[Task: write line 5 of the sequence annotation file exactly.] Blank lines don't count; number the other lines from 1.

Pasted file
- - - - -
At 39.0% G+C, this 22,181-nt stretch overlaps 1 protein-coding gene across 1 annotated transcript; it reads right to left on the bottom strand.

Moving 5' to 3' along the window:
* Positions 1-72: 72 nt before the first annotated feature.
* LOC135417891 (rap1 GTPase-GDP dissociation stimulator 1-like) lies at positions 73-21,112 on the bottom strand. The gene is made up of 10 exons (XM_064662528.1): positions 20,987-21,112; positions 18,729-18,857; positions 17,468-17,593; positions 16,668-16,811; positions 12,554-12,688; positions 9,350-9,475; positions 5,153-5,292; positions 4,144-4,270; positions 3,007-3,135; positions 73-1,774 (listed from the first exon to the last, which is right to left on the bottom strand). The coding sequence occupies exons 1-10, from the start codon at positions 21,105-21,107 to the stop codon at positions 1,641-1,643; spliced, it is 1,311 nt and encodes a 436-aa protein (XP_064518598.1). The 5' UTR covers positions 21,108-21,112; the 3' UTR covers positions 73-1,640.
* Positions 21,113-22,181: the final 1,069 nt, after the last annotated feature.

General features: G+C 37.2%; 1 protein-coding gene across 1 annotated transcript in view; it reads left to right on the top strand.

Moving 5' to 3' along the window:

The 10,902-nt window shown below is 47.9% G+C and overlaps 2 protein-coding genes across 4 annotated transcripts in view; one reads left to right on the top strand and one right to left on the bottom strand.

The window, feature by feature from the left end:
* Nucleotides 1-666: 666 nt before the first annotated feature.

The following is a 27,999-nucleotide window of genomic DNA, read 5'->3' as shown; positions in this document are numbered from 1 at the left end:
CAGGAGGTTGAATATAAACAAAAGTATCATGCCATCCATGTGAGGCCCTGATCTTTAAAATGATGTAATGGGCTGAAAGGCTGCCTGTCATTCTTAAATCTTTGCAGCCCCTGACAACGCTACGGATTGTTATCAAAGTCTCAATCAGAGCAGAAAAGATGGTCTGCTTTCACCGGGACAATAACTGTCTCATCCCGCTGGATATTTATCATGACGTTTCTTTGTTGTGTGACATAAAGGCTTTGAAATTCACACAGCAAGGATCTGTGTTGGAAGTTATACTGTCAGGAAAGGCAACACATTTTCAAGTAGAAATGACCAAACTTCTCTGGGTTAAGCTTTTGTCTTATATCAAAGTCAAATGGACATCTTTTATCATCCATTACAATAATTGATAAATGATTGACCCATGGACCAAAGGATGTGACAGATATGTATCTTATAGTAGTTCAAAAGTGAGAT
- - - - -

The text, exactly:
* Positions 21,113-22,181: the final 1,069 nt, after the last annotated feature.